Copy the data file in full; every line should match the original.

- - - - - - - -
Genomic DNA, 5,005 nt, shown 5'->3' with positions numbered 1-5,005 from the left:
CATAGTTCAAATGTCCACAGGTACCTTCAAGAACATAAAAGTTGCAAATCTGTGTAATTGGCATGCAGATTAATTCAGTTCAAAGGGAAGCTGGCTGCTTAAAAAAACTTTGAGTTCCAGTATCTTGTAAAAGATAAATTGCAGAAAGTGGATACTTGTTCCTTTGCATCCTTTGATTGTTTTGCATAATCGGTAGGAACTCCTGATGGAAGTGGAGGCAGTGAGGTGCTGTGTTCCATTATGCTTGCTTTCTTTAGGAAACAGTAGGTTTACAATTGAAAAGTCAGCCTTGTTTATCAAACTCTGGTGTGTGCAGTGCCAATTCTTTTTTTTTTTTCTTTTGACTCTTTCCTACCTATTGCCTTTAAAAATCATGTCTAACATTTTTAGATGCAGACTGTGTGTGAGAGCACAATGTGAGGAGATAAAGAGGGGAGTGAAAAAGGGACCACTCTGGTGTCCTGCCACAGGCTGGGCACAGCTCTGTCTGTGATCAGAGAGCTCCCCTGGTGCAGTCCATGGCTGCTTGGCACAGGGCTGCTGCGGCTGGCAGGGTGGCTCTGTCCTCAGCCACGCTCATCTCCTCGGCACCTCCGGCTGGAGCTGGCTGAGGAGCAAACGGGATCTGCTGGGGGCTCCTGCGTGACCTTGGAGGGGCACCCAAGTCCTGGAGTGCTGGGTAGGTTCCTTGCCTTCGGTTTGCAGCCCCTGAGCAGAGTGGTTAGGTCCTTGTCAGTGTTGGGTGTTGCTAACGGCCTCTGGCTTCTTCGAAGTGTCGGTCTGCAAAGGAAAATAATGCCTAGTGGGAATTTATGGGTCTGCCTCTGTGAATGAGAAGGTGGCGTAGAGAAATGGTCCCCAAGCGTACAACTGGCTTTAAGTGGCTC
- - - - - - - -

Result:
Genomic DNA, 5,005 nt, shown 5'->3' with positions numbered 1-5,005 from the left:
CATAGTTCAAATGTCCACAGGTACCTTCAAGAACATAAAAGTTGCAAATCTGTGTAATTGGCATGCAGATTAATTCAGTTCAAAGGGAAGCTGGCTGCTTAAAAAAACTTTGAGTTCCAGTATCTTGTAAAAGATAAATTGCAGAAAGTGGATACTTGTTCCTTTGCATCCTTTGATTGTTTTGCATAATCGGTAGGAACTCCTGATGGAAGTGGAGGCAGTGAGGTGCTGTGTTCCATTATGCTTGCTTTCTTTAGGAAACAGTAGGTTTACAATTGAAAAGTCAGCCTTGTTTATCAAACTCTGGTGTGTGCAGTGCCAATTCTTTTTTTTTTTTCTTTTGACTCTTTCCTACCTATTGCCTTTAAAAATCATGTCTAACATTTTTAGATGCAGACTGTGTGTGAGAGCACAATGTGAGGAGATAAAGAGGGGAGTGAAAAAGGGACCACTCTGGTGTCCTGCCACAGGCTGGGCACAGCTCTGTCTGTGATCAGAGAGCTCCCCTGGTGCAGTCCATGGCTGCTTGGCACAGGGCTGCTGCGGCTGGCAGGGTGGCTCTGTCCTCAGCCACGCTCATCTCCTCGGCACCTCCGGCTGGAGCTGGCTGAGGAGCAAACGGGATCTGCTGGGGGCTCCTGCGTGACCTTGGAGGGGCACCCAAGTCCTGGAGTGCTGGGTAGGTTCCTTGCCTTCGGTTTGCAGCCCCTGAGCAGAGTGGTTAGGTCCTTGTCAGTGTTGGGTGTTGCTAACGGCCTCTGGCTTCTTCGAAGTGTCGGTCTGCAAAGGAAAATAATGCCTAGTGGGAATTTATGGGTCTGCCTCTGTGAATGAGAAGGTGGCGTAGAGAAATGGTCCCCAAGCGTACAACTGGCTTTAAGTGGCTC